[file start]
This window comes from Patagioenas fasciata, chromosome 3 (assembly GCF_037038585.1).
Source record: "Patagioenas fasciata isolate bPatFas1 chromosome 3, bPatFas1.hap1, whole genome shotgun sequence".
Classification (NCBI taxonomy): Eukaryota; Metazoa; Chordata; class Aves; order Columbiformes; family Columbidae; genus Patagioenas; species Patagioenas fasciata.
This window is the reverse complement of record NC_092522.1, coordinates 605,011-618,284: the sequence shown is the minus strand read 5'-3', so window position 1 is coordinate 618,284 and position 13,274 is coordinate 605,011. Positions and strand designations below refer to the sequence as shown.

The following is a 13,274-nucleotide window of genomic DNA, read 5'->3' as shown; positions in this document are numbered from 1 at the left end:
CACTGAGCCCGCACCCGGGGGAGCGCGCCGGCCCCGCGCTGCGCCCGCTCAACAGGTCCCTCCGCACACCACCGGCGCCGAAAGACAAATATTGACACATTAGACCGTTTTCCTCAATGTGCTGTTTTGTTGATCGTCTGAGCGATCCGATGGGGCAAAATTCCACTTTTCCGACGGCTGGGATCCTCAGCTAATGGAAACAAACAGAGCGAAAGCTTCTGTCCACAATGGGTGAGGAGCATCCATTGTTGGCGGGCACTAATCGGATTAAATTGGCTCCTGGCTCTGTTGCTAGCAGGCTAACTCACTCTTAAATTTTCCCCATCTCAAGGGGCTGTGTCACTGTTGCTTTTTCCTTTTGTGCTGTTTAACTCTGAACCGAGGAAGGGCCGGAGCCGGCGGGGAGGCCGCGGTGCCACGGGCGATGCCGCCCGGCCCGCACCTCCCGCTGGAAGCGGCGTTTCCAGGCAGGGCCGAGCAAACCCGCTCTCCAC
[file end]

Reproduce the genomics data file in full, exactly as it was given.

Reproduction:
This window comes from Patagioenas fasciata, chromosome 3 (assembly GCF_037038585.1).
Source record: "Patagioenas fasciata isolate bPatFas1 chromosome 3, bPatFas1.hap1, whole genome shotgun sequence".
Classification (NCBI taxonomy): Eukaryota; Metazoa; Chordata; class Aves; order Columbiformes; family Columbidae; genus Patagioenas; species Patagioenas fasciata.
This window is the reverse complement of record NC_092522.1, coordinates 605,011-618,284: the sequence shown is the minus strand read 5'-3', so window position 1 is coordinate 618,284 and position 13,274 is coordinate 605,011. Positions and strand designations below refer to the sequence as shown.

The following is a 13,274-nucleotide window of genomic DNA, read 5'->3' as shown; positions in this document are numbered from 1 at the left end:
CACTGAGCCCGCACCCGGGGGAGCGCGCCGGCCCCGCGCTGCGCCCGCTCAACAGGTCCCTCCGCACACCACCGGCGCCGAAAGACAAATATTGACACATTAGACCGTTTTCCTCAATGTGCTGTTTTGTTGATCGTCTGAGCGATCCGATGGGGCAAAATTCCACTTTTCCGACGGCTGGGATCCTCAGCTAATGGAAACAAACAGAGCGAAAGCTTCTGTCCACAATGGGTGAGGAGCATCCATTGTTGGCGGGCACTAATCGGATTAAATTGGCTCCTGGCTCTGTTGCTAGCAGGCTAACTCACTCTTAAATTTTCCCCATCTCAAGGGGCTGTGTCACTGTTGCTTTTTCCTTTTGTGCTGTTTAACTCTGAACCGAGGAAGGGCCGGAGCCGGCGGGGAGGCCGCGGTGCCACGGGCGATGCCGCCCGGCCCGCACCTCCCGCTGGAAGCGGCGTTTCCAGGCAGGGCCGAGCAAACCCGCTCTCCAC